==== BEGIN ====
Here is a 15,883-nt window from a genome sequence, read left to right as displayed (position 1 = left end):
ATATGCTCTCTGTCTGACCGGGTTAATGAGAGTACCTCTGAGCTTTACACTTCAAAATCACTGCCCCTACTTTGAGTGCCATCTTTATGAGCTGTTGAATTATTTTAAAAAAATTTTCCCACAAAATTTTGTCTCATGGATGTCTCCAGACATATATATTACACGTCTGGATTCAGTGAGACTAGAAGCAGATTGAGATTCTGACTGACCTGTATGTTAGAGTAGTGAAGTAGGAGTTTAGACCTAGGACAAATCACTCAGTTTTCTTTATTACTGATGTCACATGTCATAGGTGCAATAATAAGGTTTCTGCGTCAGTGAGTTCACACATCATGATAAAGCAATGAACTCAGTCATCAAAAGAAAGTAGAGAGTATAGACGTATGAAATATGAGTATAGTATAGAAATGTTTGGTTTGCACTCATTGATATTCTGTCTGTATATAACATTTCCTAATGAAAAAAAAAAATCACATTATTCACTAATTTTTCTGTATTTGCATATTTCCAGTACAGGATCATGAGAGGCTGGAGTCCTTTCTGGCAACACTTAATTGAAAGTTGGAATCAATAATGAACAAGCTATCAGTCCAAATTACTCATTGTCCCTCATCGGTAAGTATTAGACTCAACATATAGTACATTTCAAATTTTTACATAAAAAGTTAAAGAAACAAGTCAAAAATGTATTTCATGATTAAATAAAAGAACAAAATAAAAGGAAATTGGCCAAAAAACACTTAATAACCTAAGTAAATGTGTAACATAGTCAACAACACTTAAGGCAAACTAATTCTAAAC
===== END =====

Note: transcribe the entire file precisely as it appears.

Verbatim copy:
Here is a 15,883-nt window from a genome sequence, read left to right as displayed (position 1 = left end):
ATATGCTCTCTGTCTGACCGGGTTAATGAGAGTACCTCTGAGCTTTACACTTCAAAATCACTGCCCCTACTTTGAGTGCCATCTTTATGAGCTGTTGAATTATTTTAAAAAAATTTTCCCACAAAATTTTGTCTCATGGATGTCTCCAGACATATATATTACACGTCTGGATTCAGTGAGACTAGAAGCAGATTGAGATTCTGACTGACCTGTATGTTAGAGTAGTGAAGTAGGAGTTTAGACCTAGGACAAATCACTCAGTTTTCTTTATTACTGATGTCACATGTCATAGGTGCAATAATAAGGTTTCTGCGTCAGTGAGTTCACACATCATGATAAAGCAATGAACTCAGTCATCAAAAGAAAGTAGAGAGTATAGACGTATGAAATATGAGTATAGTATAGAAATGTTTGGTTTGCACTCATTGATATTCTGTCTGTATATAACATTTCCTAATGAAAAAAAAAAATCACATTATTCACTAATTTTTCTGTATTTGCATATTTCCAGTACAGGATCATGAGAGGCTGGAGTCCTTTCTGGCAACACTTAATTGAAAGTTGGAATCAATAATGAACAAGCTATCAGTCCAAATTACTCATTGTCCCTCATCGGTAAGTATTAGACTCAACATATAGTACATTTCAAATTTTTACATAAAAAGTTAAAGAAACAAGTCAAAAATGTATTTCATGATTAAATAAAAGAACAAAATAAAAGGAAATTGGCCAAAAAACACTTAATAACCTAAGTAAATGTGTAACATAGTCAACAACACTTAAGGCAAACTAATTCTAAAC